Answer 2 : MISTOOK, MOISTEN, MOONLIT, MONOTONY (the quality of being dull), MISTLETOE and MOLTENNESS (the runny nature of very hot metal, perhaps after a major explosion or other heat-entailing event such as a volcanic eruption, or inside an industrial furnace)
    Answer 3 : SYSTEM, SMOKILY (how a poorly-prepared fire might burn), SEMITONE (the minimum pitch interval between adjacent notes in Western music), SOMETIMES, SENSITISE (as in the making of something to be sensitive, e.g. sensitising a young child to music or danger) and SOLEMNITIES (the pomp and ritual of a major event such as a State Funeral)
    Answer 4 : TONSILS (as in your throat, unless you've had them out), TOILETS (no comment), 'ekonomist' (see above), TENSION (tautness), TOKENISM (the sloppy attitude whereby an organisation takes on someone female / of colour, or of different body shape or mental or mobility status, or of some other supposed 'minority' ~ purely so other people will applaud them for doing the Politically Correct Thing, rather than on the actual relevant merits of the individual person), and finally TIMELESSNESS, the quality of a place or event where one is moved to 'stop and stare' and lose track of everyday passing time for as long as one feels one needs to appreciate the experience.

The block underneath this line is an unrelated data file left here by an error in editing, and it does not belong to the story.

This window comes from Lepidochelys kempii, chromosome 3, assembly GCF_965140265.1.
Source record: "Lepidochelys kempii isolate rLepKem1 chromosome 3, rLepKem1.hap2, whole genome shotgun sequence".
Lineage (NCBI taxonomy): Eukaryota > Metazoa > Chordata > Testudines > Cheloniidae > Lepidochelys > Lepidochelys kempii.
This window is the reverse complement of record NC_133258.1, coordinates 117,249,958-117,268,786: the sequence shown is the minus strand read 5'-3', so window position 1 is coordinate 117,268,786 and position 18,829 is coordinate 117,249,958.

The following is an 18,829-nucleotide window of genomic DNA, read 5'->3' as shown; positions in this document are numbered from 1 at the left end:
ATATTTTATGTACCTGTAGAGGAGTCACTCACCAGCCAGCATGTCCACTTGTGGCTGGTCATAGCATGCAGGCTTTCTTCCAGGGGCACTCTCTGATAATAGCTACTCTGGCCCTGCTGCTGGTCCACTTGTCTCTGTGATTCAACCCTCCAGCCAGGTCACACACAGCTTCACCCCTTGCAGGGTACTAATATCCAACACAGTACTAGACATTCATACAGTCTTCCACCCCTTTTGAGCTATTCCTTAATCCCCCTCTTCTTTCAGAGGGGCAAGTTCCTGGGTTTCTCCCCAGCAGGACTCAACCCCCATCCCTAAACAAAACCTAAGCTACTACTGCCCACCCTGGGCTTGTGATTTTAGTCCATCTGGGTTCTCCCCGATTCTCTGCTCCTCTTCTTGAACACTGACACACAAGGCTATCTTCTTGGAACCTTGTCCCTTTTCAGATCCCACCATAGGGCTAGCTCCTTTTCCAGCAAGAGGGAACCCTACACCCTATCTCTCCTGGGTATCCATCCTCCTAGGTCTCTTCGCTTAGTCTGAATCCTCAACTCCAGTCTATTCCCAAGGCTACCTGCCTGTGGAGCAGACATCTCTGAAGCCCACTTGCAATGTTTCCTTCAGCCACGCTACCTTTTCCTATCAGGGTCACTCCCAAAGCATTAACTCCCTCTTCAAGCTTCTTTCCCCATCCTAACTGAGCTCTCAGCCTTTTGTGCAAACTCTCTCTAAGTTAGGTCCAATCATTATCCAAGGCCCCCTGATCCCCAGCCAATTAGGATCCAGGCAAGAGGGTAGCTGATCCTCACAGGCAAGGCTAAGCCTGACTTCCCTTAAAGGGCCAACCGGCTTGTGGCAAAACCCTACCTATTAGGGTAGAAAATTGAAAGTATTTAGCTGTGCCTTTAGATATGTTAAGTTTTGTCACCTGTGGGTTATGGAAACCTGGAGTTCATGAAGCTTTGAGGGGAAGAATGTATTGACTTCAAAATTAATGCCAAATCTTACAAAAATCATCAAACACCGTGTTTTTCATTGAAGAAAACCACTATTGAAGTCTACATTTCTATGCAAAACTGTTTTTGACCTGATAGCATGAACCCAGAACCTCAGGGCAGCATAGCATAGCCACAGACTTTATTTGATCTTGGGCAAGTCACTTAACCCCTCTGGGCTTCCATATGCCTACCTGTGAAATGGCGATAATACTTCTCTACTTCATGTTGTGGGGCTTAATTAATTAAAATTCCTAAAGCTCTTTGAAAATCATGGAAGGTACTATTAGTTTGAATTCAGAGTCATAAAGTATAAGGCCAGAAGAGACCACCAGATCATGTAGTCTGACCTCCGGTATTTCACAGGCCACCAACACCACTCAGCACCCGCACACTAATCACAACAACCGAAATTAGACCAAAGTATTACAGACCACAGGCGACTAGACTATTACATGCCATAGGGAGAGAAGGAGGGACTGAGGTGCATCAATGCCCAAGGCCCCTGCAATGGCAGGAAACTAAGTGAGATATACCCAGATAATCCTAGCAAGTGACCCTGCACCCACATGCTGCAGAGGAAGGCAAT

We hope this final Question was not a total time-stopper for you ... but if you can tackle a long, finicky multi-tasking code-based Question such as this, the simple 4- or 5-digit word codes in an 11+ Paper should be a breeze!

Author: Ian Miles